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Child Support Schedule
Child Support Schedule Updates - 2021
The Louisiana Child Support Schedule was updated on January 1, 2021, in accordance with Federal and State law that requires the State’s Child Support Guidelines to be reviewed every four years. The next quadrennial review is due 60 days before the regular session begins in 2024. The Child Support Program also has the power to re-examine a child support order every 3 years to see if it still meets Louisiana guidelines, even if there has not been a substantial change of circumstance.
In addition, there were changes to the guidelines including a change to the guideline calculation surrounding childcare costs. Your child support order may be eligible for a modification.
2020 Louisiana Child Support Review Committee Report - Explanation of Revisions
The committee thoroughly reviewed various sources of recent data on child-rearing expenditures, various methods for adjusting national data to be more appropriate for Louisiana’s cost of living, and the appropriate self-support reserve. The committee consists of 11 members that meet every four years to revise the guidelines.
The child support guideline schedule was mandated during the Regular Session of the 2016 Louisiana Legislature.
Note: The schedule defined support amounts up to $40,000 of combined monthly adjusted gross income. For cases with combined monthly adjusted gross income above $40,000, the child support obligation should be determined on a case-by-case basis.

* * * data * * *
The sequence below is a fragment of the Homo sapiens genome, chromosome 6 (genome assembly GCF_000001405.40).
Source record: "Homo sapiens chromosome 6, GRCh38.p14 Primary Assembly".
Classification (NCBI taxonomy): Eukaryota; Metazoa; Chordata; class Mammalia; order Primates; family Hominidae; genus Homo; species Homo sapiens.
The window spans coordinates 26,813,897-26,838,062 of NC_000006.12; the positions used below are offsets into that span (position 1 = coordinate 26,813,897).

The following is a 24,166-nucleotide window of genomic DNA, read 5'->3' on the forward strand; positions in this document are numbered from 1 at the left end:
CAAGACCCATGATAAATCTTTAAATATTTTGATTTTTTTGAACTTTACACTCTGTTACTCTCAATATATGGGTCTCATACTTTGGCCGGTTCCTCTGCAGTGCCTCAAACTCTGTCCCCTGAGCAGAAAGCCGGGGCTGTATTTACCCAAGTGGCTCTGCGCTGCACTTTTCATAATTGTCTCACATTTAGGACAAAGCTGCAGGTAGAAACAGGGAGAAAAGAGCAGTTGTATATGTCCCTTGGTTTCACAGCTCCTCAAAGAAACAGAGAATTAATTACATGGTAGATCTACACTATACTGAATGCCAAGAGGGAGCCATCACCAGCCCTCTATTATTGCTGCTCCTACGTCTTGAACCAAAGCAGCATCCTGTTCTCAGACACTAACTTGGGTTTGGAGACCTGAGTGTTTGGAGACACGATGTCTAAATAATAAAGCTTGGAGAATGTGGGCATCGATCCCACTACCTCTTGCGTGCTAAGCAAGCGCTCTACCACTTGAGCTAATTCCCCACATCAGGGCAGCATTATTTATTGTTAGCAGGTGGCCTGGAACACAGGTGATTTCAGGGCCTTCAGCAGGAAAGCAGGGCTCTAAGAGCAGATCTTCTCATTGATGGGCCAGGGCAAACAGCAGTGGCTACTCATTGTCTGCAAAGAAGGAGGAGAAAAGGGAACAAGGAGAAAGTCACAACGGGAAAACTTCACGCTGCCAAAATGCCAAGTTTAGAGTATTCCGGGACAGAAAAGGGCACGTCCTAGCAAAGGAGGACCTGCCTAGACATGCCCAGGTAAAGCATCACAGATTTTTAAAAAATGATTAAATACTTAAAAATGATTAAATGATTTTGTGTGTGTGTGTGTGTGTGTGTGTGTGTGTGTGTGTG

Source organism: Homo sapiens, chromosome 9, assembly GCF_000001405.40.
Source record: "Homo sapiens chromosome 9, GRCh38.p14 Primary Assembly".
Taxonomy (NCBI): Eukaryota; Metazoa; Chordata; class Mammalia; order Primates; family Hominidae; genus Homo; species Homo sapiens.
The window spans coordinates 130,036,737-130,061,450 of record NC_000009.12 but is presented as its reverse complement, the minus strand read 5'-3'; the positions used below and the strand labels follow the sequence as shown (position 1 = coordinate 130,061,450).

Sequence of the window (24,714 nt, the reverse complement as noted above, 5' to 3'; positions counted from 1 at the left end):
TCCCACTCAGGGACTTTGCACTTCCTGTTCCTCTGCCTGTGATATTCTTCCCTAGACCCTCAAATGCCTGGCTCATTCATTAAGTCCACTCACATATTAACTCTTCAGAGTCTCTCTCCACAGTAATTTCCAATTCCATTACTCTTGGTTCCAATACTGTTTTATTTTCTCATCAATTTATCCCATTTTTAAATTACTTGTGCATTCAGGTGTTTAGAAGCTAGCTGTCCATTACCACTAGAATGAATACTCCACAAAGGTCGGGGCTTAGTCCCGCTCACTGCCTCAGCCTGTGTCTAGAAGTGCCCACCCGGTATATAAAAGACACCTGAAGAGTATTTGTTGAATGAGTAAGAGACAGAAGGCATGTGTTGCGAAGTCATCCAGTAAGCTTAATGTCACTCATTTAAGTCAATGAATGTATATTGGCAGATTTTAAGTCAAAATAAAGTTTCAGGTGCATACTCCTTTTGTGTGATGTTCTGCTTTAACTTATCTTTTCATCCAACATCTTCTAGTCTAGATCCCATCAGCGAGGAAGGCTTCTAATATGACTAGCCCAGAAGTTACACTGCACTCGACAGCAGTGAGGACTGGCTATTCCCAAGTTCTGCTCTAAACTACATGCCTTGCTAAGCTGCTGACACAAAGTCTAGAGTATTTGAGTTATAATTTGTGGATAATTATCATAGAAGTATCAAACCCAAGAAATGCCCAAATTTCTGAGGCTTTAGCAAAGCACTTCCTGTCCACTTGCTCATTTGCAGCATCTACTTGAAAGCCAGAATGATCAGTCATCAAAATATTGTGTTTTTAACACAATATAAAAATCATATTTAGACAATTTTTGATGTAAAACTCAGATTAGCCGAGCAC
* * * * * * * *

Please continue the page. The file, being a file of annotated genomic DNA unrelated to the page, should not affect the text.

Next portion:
Additional schedule information:
- The amounts set forth in the schedule in R.S. 9:315.19 presume that the custodial or domiciliary party has the right to claim the federal and state tax dependency deductions and any earned income credit. However, the claiming of dependents for federal and state income tax purposes shall be as provided in Subsection B of the state statute.
- The non-domiciliary party whose child support obligation equals or exceeds fifty percent of the total child support obligation shall be entitled to claim the federal and state tax dependency deductions if, after a contradictory motion, the judge finds both of the following:
- (a) No arrearages are owed by the obligor.
- (b) The right to claim the dependency deductions or, in the case of multiple children, a part thereof, would substantially benefit the non-domiciliary party without significantly harming the domiciliary party.
- The child support order shall:
- (a) Specify the years in which the party is entitled to claim such deductions.
- (b) Require the domiciliary party to timely execute all forms required by the Internal Revenue Service authorizing the non-domiciliary party to claim such deductions.
- The party who receives the benefit of the exemption for such tax year shall not be considered as having received payment of a thing not due if the dependency deduction allocation is not maintained by the taxing authorities.